Smear test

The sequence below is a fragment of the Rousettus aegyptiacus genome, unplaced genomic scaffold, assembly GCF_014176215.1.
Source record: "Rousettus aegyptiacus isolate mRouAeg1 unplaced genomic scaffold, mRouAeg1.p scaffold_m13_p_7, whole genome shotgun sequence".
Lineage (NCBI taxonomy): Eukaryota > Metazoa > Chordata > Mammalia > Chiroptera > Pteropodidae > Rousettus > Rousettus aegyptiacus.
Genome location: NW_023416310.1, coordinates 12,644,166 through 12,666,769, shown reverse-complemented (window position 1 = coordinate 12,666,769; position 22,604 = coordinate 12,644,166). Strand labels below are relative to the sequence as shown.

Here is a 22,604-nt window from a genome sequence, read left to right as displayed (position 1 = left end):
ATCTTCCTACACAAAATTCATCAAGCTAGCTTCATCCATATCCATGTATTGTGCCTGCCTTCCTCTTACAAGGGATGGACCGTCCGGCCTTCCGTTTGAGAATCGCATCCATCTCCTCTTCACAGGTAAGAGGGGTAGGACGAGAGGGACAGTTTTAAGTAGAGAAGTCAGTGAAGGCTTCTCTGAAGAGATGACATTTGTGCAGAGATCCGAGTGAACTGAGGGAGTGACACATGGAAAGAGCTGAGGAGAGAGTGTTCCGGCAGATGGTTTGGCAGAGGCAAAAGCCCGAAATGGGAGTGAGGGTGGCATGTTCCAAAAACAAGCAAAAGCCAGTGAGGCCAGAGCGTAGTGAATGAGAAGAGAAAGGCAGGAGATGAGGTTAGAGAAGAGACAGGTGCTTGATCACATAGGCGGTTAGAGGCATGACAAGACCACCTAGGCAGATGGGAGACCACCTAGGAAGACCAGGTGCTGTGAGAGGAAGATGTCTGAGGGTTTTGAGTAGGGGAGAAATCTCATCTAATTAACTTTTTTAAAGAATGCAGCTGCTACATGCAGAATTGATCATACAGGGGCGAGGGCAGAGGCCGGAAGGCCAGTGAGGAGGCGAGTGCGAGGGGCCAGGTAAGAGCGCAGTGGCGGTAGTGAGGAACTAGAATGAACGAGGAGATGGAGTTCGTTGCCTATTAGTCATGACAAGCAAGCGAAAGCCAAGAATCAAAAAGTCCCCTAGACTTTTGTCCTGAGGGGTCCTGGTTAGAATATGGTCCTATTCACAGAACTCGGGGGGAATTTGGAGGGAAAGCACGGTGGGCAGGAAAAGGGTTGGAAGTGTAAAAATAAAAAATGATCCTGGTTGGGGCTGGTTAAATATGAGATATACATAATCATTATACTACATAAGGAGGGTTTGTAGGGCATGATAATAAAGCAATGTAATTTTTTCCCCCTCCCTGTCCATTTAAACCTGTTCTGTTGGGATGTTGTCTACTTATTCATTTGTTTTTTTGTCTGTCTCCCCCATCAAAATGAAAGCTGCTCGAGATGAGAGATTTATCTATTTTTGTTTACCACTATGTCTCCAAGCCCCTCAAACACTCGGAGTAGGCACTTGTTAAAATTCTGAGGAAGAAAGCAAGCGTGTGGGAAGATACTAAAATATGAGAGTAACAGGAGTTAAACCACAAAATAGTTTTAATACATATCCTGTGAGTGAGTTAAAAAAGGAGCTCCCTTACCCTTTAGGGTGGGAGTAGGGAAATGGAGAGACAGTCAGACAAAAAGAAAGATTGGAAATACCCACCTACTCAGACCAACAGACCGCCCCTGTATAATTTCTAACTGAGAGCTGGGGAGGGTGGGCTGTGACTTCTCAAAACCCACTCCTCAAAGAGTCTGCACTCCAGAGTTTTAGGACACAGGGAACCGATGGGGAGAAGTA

Touch screens have become ubiquitous and almost essential for many of us, but long before the touch screen there were grubby fingers and greasy fingerprints. When they collide it leads to a smeary view of our digital world that could spread pathogens between users. Steve block, an electronics industry scientist at Dow Corning who works on coatings for touch screens explains: There's a whole range of things that can contaminate those surfaces, he says. There are natural oils on the fingers as well as the lotions people put their hands. Then there's cosmetics and the times when you hold your telephone up to your ear and it's sweaty. Various research teams are looking at natural non-stick materials, such as the insides of the carnivorous pitcher plant to find smart ways to maintain your touch screen's pristine, out of the box, smoothness.